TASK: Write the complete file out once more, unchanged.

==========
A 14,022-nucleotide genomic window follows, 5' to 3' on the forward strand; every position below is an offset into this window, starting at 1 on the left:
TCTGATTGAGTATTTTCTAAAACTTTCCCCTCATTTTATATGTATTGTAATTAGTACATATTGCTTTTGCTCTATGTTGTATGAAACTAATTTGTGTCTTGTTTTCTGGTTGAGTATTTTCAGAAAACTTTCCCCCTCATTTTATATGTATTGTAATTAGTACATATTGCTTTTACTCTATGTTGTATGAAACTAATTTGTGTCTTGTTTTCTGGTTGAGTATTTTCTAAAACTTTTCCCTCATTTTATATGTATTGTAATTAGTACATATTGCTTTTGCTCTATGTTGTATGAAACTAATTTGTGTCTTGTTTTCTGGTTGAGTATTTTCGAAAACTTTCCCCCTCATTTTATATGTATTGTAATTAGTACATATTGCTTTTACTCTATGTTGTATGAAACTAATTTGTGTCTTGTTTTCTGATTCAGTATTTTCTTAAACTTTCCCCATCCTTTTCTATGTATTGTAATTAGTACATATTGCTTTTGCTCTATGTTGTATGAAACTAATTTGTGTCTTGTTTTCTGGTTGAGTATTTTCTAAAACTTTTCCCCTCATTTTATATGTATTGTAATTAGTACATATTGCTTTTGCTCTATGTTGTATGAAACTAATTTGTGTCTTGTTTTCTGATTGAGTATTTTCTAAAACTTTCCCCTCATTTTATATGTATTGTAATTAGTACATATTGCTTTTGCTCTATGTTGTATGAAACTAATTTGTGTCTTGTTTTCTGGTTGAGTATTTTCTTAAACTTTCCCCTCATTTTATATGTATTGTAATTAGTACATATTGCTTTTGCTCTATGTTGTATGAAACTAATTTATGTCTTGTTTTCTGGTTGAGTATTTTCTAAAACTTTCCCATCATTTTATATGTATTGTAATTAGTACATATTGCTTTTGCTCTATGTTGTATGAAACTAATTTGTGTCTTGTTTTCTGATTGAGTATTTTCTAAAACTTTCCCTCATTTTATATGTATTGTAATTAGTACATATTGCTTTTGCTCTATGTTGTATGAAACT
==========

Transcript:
A 14,022-nucleotide genomic window follows, 5' to 3' on the forward strand; every position below is an offset into this window, starting at 1 on the left:
TCTGATTGAGTATTTTCTAAAACTTTCCCCTCATTTTATATGTATTGTAATTAGTACATATTGCTTTTGCTCTATGTTGTATGAAACTAATTTGTGTCTTGTTTTCTGGTTGAGTATTTTCAGAAAACTTTCCCCCTCATTTTATATGTATTGTAATTAGTACATATTGCTTTTACTCTATGTTGTATGAAACTAATTTGTGTCTTGTTTTCTGGTTGAGTATTTTCTAAAACTTTTCCCTCATTTTATATGTATTGTAATTAGTACATATTGCTTTTGCTCTATGTTGTATGAAACTAATTTGTGTCTTGTTTTCTGGTTGAGTATTTTCGAAAACTTTCCCCCTCATTTTATATGTATTGTAATTAGTACATATTGCTTTTACTCTATGTTGTATGAAACTAATTTGTGTCTTGTTTTCTGATTCAGTATTTTCTTAAACTTTCCCCATCCTTTTCTATGTATTGTAATTAGTACATATTGCTTTTGCTCTATGTTGTATGAAACTAATTTGTGTCTTGTTTTCTGGTTGAGTATTTTCTAAAACTTTTCCCCTCATTTTATATGTATTGTAATTAGTACATATTGCTTTTGCTCTATGTTGTATGAAACTAATTTGTGTCTTGTTTTCTGATTGAGTATTTTCTAAAACTTTCCCCTCATTTTATATGTATTGTAATTAGTACATATTGCTTTTGCTCTATGTTGTATGAAACTAATTTGTGTCTTGTTTTCTGGTTGAGTATTTTCTTAAACTTTCCCCTCATTTTATATGTATTGTAATTAGTACATATTGCTTTTGCTCTATGTTGTATGAAACTAATTTATGTCTTGTTTTCTGGTTGAGTATTTTCTAAAACTTTCCCATCATTTTATATGTATTGTAATTAGTACATATTGCTTTTGCTCTATGTTGTATGAAACTAATTTGTGTCTTGTTTTCTGATTGAGTATTTTCTAAAACTTTCCCTCATTTTATATGTATTGTAATTAGTACATATTGCTTTTGCTCTATGTTGTATGAAACT